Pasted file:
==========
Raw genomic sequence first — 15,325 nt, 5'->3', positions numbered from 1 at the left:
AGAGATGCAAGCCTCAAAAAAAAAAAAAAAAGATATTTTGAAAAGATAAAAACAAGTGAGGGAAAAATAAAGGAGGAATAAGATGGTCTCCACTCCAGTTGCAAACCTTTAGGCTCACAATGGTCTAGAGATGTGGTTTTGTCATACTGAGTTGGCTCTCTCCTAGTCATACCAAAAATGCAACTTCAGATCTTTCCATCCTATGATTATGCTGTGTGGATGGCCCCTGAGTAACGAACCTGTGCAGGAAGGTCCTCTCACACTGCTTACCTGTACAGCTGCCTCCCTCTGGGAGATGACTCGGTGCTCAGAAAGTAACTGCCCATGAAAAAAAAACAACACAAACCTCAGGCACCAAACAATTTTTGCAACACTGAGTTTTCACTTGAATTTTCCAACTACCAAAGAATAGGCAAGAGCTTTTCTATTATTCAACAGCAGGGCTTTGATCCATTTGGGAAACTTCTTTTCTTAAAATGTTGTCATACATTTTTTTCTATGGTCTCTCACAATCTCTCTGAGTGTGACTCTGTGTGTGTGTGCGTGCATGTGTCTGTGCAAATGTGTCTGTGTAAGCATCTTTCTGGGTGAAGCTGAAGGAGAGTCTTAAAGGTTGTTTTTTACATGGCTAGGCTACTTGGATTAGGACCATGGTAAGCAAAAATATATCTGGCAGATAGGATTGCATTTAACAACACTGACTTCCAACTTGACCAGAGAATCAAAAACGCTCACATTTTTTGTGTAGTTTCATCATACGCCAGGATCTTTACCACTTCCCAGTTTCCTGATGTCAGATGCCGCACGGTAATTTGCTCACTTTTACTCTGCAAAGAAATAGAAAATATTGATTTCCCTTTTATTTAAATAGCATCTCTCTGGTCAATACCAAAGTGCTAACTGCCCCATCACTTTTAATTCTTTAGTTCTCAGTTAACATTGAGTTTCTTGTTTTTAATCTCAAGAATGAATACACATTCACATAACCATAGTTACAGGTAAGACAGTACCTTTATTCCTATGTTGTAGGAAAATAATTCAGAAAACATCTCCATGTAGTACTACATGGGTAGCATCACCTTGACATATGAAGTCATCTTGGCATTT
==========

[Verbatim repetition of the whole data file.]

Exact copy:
Raw genomic sequence first — 15,325 nt, 5'->3', positions numbered from 1 at the left:
AGAGATGCAAGCCTCAAAAAAAAAAAAAAAAGATATTTTGAAAAGATAAAAACAAGTGAGGGAAAAATAAAGGAGGAATAAGATGGTCTCCACTCCAGTTGCAAACCTTTAGGCTCACAATGGTCTAGAGATGTGGTTTTGTCATACTGAGTTGGCTCTCTCCTAGTCATACCAAAAATGCAACTTCAGATCTTTCCATCCTATGATTATGCTGTGTGGATGGCCCCTGAGTAACGAACCTGTGCAGGAAGGTCCTCTCACACTGCTTACCTGTACAGCTGCCTCCCTCTGGGAGATGACTCGGTGCTCAGAAAGTAACTGCCCATGAAAAAAAAACAACACAAACCTCAGGCACCAAACAATTTTTGCAACACTGAGTTTTCACTTGAATTTTCCAACTACCAAAGAATAGGCAAGAGCTTTTCTATTATTCAACAGCAGGGCTTTGATCCATTTGGGAAACTTCTTTTCTTAAAATGTTGTCATACATTTTTTTCTATGGTCTCTCACAATCTCTCTGAGTGTGACTCTGTGTGTGTGTGCGTGCATGTGTCTGTGCAAATGTGTCTGTGTAAGCATCTTTCTGGGTGAAGCTGAAGGAGAGTCTTAAAGGTTGTTTTTTACATGGCTAGGCTACTTGGATTAGGACCATGGTAAGCAAAAATATATCTGGCAGATAGGATTGCATTTAACAACACTGACTTCCAACTTGACCAGAGAATCAAAAACGCTCACATTTTTTGTGTAGTTTCATCATACGCCAGGATCTTTACCACTTCCCAGTTTCCTGATGTCAGATGCCGCACGGTAATTTGCTCACTTTTACTCTGCAAAGAAATAGAAAATATTGATTTCCCTTTTATTTAAATAGCATCTCTCTGGTCAATACCAAAGTGCTAACTGCCCCATCACTTTTAATTCTTTAGTTCTCAGTTAACATTGAGTTTCTTGTTTTTAATCTCAAGAATGAATACACATTCACATAACCATAGTTACAGGTAAGACAGTACCTTTATTCCTATGTTGTAGGAAAATAATTCAGAAAACATCTCCATGTAGTACTACATGGGTAGCATCACCTTGACATATGAAGTCATCTTGGCATTT